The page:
What is my business worth, and how is it valued?
There are a number of ways to value a business. With service businesses, we use the “market” approach to derive what we call the “enterprise value”. As this approach is more art than science, it involves looking at several factors, both quantitative and qualitative, that will impact the value of your firm.
Once ascertained, we use this information to “load” into our valuation model. Factors affecting the value of your firm include:
- Length of time in business
- Type of service offerings
- Quality of infrastructure
- Corporate structure (“S” vs. “C” vs. LLC )
- Client diversity and concentration
- Insurance and Legal history
- Revenue run rate
- Revenue growth rate
- Rate of gross & net profits
- Sector appropriate billing rates
- Type and size of market
- Long history with client
- Client references
- Growth industries
- Mix of contract and perm
- Strong management
- Well-trained sales and service staff
- Solid recruiting
- High retention and low staff turnover
- W-2’s versus 1099’s
The higher the value on these points, the greater the purchase price of your company. Contact us to see how you rate in the marketplace.
Today’s staffing specialty buyers are looking for ways to grow their businesses through acquisition. Many buyers view acquisitions as an alternative means to acquire hard-to-find internal and external talent. Just as importantly, buyers are seeking to acquire high quality, competent and entrepreneurial management. Combining these essential elements to any M&A deal drives both value and transaction desirability.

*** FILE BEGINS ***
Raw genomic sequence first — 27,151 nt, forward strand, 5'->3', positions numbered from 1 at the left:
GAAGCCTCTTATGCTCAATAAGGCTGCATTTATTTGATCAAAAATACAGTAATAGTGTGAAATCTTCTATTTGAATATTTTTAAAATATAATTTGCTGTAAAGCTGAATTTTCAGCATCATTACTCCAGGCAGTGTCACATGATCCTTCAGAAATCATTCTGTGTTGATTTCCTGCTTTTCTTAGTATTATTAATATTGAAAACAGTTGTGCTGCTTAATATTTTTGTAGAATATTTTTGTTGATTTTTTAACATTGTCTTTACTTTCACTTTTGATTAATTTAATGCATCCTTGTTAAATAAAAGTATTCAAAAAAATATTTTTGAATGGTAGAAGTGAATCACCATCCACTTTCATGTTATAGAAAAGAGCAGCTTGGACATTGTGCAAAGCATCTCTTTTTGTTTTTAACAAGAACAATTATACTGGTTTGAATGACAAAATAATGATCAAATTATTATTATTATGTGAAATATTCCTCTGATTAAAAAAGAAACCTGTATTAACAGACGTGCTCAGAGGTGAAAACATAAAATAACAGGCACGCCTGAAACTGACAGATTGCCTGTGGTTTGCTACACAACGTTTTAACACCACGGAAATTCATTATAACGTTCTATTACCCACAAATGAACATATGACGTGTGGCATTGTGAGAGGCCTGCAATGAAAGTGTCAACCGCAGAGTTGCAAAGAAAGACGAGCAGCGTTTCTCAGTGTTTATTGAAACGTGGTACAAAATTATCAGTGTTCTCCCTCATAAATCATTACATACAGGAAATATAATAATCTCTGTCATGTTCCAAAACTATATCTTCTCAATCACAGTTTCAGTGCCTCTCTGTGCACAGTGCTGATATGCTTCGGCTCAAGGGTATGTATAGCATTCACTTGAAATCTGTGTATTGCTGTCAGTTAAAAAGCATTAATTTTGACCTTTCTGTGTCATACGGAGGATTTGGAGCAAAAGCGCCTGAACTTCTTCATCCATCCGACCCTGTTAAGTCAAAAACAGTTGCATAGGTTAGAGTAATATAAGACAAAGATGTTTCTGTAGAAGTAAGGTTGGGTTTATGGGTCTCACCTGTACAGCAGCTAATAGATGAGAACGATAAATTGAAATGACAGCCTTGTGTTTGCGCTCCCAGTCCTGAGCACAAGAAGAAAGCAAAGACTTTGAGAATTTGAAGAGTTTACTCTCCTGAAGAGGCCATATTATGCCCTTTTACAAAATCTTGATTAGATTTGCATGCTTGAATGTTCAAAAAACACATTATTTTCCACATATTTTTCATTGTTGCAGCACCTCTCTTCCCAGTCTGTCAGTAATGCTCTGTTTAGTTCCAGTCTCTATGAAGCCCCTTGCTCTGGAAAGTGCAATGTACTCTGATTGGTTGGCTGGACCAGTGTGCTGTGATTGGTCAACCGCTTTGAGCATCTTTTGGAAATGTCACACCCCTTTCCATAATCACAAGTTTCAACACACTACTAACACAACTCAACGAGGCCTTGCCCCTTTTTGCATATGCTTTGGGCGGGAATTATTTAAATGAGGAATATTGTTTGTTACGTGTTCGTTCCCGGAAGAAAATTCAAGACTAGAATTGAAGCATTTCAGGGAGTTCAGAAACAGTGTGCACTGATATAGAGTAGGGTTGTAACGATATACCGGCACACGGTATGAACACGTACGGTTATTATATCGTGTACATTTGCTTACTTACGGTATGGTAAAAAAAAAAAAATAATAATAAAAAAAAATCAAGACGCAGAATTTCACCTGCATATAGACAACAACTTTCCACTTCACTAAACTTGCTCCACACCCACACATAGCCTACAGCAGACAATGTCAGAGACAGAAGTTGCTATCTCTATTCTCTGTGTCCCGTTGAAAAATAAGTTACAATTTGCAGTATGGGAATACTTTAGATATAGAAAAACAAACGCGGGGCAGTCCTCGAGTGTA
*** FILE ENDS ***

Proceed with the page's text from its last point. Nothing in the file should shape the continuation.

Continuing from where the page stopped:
In the past, many mergers involved machinery, equipment, inventories and physical plants, “hard assets” as they are called. Today, a business combination, in particular with service businesses, involves people, skills, systems, processes, methodologies or “soft assets”. The game suddenly became more complex as the things being merged are things that cannot be seen.
The fact is, mergers and acquisitions are one route to corporate growth. And as with most growth in one’s lifetime, there will be “growing pains”. The important thing to remember is to keep a proper perspective and to embrace the challenges that lay ahead. The weeks and months after a merger should be viewed with a positive outlook, as there will be ample new opportunities for all involved.
More than likely, there will also be stressful times. Mergers can be difficult for some people. Many experts in this field have compared mergers to a young married couple who have recently had a baby. When the new child arrives, there are bound to be problems, worries, frustrations, disappointments and new stresses. These are some of the changes that just go along with the territory.
These “problems” are to be expected and to a large extent, are predictable. The key to smoothing the road for you and your employees is to be realistic, remain calm and focused and prepare all involved for some bumps in the road. In time, most adjust. It is easier if integration is done thoughtfully and with great sensitivity. Remember effective communications with both the buyer’s and seller’s staff just prior to the sale and/or after, are critical.
There are many keys to building value in your firm prior to its sale. Here are some of the most important value builders: